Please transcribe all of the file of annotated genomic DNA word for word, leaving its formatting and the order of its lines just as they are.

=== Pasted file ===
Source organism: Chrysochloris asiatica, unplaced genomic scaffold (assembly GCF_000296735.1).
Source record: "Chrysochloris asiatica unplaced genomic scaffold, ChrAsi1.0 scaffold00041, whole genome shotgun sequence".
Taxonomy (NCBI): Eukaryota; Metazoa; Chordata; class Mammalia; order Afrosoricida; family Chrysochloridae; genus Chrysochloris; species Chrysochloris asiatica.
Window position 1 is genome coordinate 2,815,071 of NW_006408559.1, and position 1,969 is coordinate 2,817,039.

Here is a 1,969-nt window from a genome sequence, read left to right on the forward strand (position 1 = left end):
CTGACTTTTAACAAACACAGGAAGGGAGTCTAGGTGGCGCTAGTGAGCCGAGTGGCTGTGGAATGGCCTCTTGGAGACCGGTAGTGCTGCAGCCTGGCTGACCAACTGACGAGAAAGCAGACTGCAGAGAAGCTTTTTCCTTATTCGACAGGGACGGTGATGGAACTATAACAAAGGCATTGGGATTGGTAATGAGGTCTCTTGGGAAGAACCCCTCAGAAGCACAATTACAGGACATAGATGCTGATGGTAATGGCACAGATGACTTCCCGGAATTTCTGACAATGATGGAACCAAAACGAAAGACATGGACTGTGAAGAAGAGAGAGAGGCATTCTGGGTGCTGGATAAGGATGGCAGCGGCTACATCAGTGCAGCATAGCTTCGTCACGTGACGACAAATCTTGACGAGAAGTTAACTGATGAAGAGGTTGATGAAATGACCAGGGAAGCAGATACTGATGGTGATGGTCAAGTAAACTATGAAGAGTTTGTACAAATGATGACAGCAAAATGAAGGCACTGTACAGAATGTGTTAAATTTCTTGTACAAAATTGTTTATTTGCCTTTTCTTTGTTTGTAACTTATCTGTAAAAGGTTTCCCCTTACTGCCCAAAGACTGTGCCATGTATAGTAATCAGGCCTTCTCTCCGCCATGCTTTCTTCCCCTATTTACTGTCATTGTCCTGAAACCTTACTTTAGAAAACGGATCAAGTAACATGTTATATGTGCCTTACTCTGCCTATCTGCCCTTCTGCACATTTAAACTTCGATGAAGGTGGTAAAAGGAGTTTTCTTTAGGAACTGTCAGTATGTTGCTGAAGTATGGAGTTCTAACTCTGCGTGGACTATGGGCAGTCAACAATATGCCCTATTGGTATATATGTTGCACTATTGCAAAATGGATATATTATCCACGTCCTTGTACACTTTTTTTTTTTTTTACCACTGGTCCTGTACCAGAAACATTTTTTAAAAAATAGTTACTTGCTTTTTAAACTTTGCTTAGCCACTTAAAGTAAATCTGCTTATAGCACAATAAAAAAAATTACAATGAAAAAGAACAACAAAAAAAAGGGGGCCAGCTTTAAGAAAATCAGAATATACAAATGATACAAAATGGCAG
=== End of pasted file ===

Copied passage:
Source organism: Chrysochloris asiatica, unplaced genomic scaffold (assembly GCF_000296735.1).
Source record: "Chrysochloris asiatica unplaced genomic scaffold, ChrAsi1.0 scaffold00041, whole genome shotgun sequence".
Taxonomy (NCBI): Eukaryota; Metazoa; Chordata; class Mammalia; order Afrosoricida; family Chrysochloridae; genus Chrysochloris; species Chrysochloris asiatica.
Window position 1 is genome coordinate 2,815,071 of NW_006408559.1, and position 1,969 is coordinate 2,817,039.

Here is a 1,969-nt window from a genome sequence, read left to right on the forward strand (position 1 = left end):
CTGACTTTTAACAAACACAGGAAGGGAGTCTAGGTGGCGCTAGTGAGCCGAGTGGCTGTGGAATGGCCTCTTGGAGACCGGTAGTGCTGCAGCCTGGCTGACCAACTGACGAGAAAGCAGACTGCAGAGAAGCTTTTTCCTTATTCGACAGGGACGGTGATGGAACTATAACAAAGGCATTGGGATTGGTAATGAGGTCTCTTGGGAAGAACCCCTCAGAAGCACAATTACAGGACATAGATGCTGATGGTAATGGCACAGATGACTTCCCGGAATTTCTGACAATGATGGAACCAAAACGAAAGACATGGACTGTGAAGAAGAGAGAGAGGCATTCTGGGTGCTGGATAAGGATGGCAGCGGCTACATCAGTGCAGCATAGCTTCGTCACGTGACGACAAATCTTGACGAGAAGTTAACTGATGAAGAGGTTGATGAAATGACCAGGGAAGCAGATACTGATGGTGATGGTCAAGTAAACTATGAAGAGTTTGTACAAATGATGACAGCAAAATGAAGGCACTGTACAGAATGTGTTAAATTTCTTGTACAAAATTGTTTATTTGCCTTTTCTTTGTTTGTAACTTATCTGTAAAAGGTTTCCCCTTACTGCCCAAAGACTGTGCCATGTATAGTAATCAGGCCTTCTCTCCGCCATGCTTTCTTCCCCTATTTACTGTCATTGTCCTGAAACCTTACTTTAGAAAACGGATCAAGTAACATGTTATATGTGCCTTACTCTGCCTATCTGCCCTTCTGCACATTTAAACTTCGATGAAGGTGGTAAAAGGAGTTTTCTTTAGGAACTGTCAGTATGTTGCTGAAGTATGGAGTTCTAACTCTGCGTGGACTATGGGCAGTCAACAATATGCCCTATTGGTATATATGTTGCACTATTGCAAAATGGATATATTATCCACGTCCTTGTACACTTTTTTTTTTTTTTACCACTGGTCCTGTACCAGAAACATTTTTTAAAAAATAGTTACTTGCTTTTTAAACTTTGCTTAGCCACTTAAAGTAAATCTGCTTATAGCACAATAAAAAAAATTACAATGAAAAAGAACAACAAAAAAAAGGGGGCCAGCTTTAAGAAAATCAGAATATACAAATGATACAAAATGGCAG